Tony Newman, Drug Policy Alliance: 646-335-5384 or Timothy K. Rusch, ColorOfChange: 917- 399-0236</p>
NEW YORK: On the heels of the announcement by New York Governor Cuomo, New York City Mayor Michael Bloomberg and NYPD Police Commissioner Ray Kelly of their support for ending the practice of arresting individuals for possessing small amounts of marijuana in public view, a major coalition of local and national organizations is launching a massive effort in the final weeks of the legislative session to win reform.
Today, the coalition, which includes ColorOfChange, released an online advocacy campaign featuring powerful video testimonials from people who have been illegally searched and falsely charged for marijuana possession in New York City. Through email and social media outreach, the campaign is expected to reach an audience of hundreds of thousands in New York and beyond. At the conclusion of the video will be a petition to members of the New York State Legislature – including state senators and Senate President Dean Skelos — demanding that they support bi-partisan legislation, S.5187 (Grisanti) / A.7620 (Jeffries), that would standardize penalties for marijuana possession, ending tens of thousands of racially biased and unlawful arrests for marijuana possession every year.
"Today the ColorOfChange community ramps up the call for what thousands of our New York City members have demanded in recent years — an end to the illegal frisks and searches that lead to unjust marijuana arrests," said ColorOfChange Executive Director Rashad Robinson. "Every day, Black and Latino New Yorkers experience a New York that's markedly different from that experienced by their White counterparts, one in which they face abuse and humiliation at the hands of police. The current system ruins lives by saddling young people of color with criminal records that can exclude them from school, work and other vital opportunities. Today we join Gov. Cuomo and many other New Yorkers in calling for an end to a policy that does nothing to make our communities safe."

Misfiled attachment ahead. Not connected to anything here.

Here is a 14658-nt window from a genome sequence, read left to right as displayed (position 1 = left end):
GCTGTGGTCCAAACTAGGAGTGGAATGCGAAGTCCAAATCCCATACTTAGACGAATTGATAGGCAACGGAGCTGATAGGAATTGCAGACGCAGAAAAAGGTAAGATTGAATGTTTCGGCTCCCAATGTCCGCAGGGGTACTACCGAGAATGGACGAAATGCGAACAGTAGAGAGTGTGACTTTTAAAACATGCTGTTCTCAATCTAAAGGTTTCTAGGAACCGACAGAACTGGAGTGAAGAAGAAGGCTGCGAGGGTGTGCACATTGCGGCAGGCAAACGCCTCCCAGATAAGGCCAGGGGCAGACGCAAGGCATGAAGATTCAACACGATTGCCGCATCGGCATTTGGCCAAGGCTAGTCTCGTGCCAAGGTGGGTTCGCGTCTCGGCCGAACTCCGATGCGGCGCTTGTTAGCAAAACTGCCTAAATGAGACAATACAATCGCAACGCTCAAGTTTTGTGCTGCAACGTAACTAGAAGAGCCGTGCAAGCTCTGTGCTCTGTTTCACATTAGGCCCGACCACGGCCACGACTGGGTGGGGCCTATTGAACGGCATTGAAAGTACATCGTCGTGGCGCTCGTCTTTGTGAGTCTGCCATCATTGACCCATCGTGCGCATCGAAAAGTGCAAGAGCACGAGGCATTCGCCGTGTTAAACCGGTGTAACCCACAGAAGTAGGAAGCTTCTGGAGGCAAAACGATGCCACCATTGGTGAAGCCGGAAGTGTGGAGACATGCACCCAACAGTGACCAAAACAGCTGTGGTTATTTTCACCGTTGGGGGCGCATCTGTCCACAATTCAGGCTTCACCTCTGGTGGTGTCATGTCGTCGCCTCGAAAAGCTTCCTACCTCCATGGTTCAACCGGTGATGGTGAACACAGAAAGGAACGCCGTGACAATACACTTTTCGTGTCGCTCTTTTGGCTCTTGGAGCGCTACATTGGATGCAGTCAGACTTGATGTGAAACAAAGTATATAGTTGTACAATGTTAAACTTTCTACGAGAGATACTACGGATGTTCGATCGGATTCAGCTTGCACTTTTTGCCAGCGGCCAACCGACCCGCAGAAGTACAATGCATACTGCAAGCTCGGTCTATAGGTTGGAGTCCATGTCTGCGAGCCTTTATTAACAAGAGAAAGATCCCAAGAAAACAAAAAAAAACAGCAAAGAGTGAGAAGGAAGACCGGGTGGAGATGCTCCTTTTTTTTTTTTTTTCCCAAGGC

The first three of the 15-part video series were released today. Today’s videos include three compelling stories:
The videos can be found online: http://www.drugpolicy.org/NYarrestvideos. New videos will be posted every day over the next week.
Over the past two years, a campaign led by the Drug Policy Alliance, the Institute for Juvenile Justice Reform and Alternatives, and VOCAL has gained the support of City Council members, state legislators, Governor Cuomo, and, now, Mayor Bloomberg and Commissioner Ray Kelly. With the release of these videos and outreach to hundreds of thousands of New Yorkers, the campaign moves into its most active phase yet.
On June 12, hundreds of advocates will travel to Albany to pressure state leaders to pass bi-partisan legislation that would end the biased and costly practices of falsely arresting tens of thousands of people in New York every year for low-level marijuana possession. The following day, on June 13, community groups and national organizations will gather in New York City as the City Council votes on Resolution 0986, which calls for an end to these racially biased, costly, unlawful arrests. The resolution, co-sponsored by a majority of Council members, is expected to pass.